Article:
An artist has had to pull out of illustrating the next Tales of Gor adventure/supplement, due to being overwhelmed by other commitments (and due to me being a soft touch as an employer!)
As such I am looking for an artist to pick up the slack so I can get the next book out.
You don’t need to know Gor, though it would be helpful. I need someone willing/able to handle mild adult content (nudity) and with an appreciation of the ‘swords-and-sandals’, ‘planetary romance’ and ‘science fantasy’ aesthetic. Your style doesn’t have to match, but an appreciation or enthusiasm of the medium will carry well.
The job is for four, B&W (pref line art) A5-A6 scale illustrations at 300-600 dpi. Offered payment is $200 USD, with a bonus if you can supply the work within a 7 day schedule. This is negotiable within reason.
Please get in touch ASAP, as this is on a first come (and suitable), first served basis!
Feel free to pass this on and post it around as I am ALWAYS looking for artists, even if people don’t get this job.
I will also be looking for more adventure writers in the future, familiarity with Gor and with the D6 System preferred for that.
As an indie writer, game publisher and all-round amazing person I spend a lot of time talking to new writers and artists and – unfortunately – that means I run into a lot of horror stories. There are a lot, a LOT of budding artists, layout people and other freelancers upon whom us indie producers rely who are being put off from ever, ever, ever working with indie producers again. Needless to say, this is a bit of a problem for everyone.
This makes my job a lot harder, it makes forming a trust relationship with other freelancers hard and it reflects very poorly on indie/self publishing as a whole.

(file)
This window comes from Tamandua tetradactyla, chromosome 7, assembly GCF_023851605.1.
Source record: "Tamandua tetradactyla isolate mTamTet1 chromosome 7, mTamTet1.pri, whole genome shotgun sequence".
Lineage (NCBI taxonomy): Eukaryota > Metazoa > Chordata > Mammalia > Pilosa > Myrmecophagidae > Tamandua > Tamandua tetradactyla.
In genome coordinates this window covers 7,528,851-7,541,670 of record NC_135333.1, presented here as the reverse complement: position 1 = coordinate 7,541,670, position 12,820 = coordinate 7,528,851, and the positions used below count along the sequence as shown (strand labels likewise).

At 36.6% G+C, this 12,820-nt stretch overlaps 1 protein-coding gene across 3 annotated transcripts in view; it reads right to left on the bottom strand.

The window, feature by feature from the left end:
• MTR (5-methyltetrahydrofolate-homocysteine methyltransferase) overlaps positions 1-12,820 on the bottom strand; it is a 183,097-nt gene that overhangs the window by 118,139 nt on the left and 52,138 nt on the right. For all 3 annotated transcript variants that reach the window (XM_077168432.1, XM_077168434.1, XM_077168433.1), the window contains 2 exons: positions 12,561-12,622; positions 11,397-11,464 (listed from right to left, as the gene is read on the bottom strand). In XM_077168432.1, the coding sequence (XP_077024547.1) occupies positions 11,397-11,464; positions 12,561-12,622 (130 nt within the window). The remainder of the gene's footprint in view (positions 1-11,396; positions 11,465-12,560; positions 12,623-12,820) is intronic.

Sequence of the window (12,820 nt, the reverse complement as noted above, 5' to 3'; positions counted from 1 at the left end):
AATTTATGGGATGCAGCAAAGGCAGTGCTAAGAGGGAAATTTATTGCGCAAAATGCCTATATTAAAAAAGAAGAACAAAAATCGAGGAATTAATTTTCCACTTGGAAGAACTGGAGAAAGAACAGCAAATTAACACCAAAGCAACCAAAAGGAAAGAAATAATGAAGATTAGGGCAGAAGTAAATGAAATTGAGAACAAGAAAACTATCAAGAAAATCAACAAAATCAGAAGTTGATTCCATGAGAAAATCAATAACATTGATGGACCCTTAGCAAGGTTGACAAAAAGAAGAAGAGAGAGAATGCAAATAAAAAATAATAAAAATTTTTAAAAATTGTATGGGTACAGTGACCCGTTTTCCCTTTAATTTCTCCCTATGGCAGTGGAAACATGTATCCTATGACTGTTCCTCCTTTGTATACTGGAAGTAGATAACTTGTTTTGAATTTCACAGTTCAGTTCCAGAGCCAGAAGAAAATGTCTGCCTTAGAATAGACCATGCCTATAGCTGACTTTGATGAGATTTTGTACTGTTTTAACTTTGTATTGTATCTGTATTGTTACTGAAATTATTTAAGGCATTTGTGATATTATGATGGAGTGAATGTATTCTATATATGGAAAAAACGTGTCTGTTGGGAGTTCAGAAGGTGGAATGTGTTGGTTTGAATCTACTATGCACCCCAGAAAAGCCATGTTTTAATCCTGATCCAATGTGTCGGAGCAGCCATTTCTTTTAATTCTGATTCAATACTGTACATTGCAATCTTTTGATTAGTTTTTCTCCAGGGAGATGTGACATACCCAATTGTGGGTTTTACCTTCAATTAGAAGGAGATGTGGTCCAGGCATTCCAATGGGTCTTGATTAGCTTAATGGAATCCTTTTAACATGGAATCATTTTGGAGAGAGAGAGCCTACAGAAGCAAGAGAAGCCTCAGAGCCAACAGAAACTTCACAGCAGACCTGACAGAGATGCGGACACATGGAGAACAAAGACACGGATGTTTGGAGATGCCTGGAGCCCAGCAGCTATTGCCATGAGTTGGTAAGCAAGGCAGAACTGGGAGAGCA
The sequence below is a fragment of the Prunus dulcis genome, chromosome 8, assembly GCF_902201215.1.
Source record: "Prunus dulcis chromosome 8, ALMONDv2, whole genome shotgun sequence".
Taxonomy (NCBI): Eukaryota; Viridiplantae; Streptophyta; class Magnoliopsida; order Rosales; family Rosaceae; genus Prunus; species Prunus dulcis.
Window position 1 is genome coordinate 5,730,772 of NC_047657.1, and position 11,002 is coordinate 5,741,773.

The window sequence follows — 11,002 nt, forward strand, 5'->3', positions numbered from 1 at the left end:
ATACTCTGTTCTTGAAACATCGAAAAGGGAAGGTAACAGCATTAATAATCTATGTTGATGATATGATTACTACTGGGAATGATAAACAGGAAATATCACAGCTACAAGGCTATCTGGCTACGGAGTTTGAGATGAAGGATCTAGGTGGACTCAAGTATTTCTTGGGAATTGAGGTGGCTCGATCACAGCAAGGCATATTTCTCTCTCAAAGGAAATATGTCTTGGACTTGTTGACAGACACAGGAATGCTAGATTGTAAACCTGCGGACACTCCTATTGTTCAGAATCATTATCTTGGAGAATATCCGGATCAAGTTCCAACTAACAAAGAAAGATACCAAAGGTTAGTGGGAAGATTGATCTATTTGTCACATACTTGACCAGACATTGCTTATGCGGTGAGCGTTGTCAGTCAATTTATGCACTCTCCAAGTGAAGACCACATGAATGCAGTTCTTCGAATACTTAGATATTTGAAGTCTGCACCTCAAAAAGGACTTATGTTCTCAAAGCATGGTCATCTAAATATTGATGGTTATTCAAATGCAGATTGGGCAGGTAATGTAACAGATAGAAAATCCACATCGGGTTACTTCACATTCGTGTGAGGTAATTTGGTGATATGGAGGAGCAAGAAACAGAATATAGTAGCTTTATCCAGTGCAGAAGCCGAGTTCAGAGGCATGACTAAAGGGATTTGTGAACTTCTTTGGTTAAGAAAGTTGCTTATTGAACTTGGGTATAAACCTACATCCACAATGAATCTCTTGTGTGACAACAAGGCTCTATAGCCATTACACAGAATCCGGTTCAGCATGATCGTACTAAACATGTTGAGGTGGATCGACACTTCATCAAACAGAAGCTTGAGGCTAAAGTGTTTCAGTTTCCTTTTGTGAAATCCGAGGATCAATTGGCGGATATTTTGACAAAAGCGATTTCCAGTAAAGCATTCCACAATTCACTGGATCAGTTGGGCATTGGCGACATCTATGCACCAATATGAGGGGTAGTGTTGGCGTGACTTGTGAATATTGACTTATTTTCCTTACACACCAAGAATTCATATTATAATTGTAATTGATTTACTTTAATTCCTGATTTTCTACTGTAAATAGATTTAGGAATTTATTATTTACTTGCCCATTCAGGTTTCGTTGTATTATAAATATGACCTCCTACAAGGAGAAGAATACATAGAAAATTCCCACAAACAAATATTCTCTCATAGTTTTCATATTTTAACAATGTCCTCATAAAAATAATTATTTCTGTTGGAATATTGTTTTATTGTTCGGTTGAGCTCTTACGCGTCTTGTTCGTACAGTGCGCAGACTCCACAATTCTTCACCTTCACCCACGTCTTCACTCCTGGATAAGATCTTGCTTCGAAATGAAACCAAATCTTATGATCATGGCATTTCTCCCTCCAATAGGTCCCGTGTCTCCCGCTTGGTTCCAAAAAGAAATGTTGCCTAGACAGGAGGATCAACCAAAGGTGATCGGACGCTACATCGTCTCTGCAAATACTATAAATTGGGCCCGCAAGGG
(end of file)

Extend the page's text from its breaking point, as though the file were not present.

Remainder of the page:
You want to publish? GREAT! The bar has never been lower which has its pluses and minuses, but if you’re going to invest money you should first invest a little time.
- Images come in different resolutions, 72 dpi is typical screen/web while 300 dpi is the minimum for print. Make sure you know what you need and send the right files!
- At LEAST read the help documents for the POD and other outlets you plan to use, and the software you use. That’ll give you a basic grounding and there’s plenty of free tutorials for just about anything online. Go look.
- Paying someone to edit? Make sure their English is native to where you consider your main market or style to be. American, English and International English are NOT IDENTICAL! Even grammar varies surprisingly.
- Don’t try and cop work for free. You want money out of this don’t you? Something is better than nothing. Publicity isn’t. The only people who might justifiably work for you for free are students needing to learn how briefs and projects work and they need money more than most!
- Pay early, pay often. Cough up the dough, don’t sit on it. You don’t want people riding you for their bar all the time, it’s stressful as hell. Paying on time is also worth about the same money again in terms of reputation and goodwill. If you’re in a pinch later on, these people are more likely to help you out.
- Be – fuckin’ – communicative. The moment that email pings you need to be ON IT! Even if it’s just to say ‘OK’. Artists and writers can’t get on until they know they’re on the right track and that you’re happy.
- Do you have a deadline? DON’T FUCKING LIE! Yes you do! If you say ‘there’s no rush’ you’d better goddamn mean it because people are going to take you at your word and your project is sliding down the priority list. Make one up even if you don’t really have one! Nothing motivates freelancers like a deadline (other than horsewhips).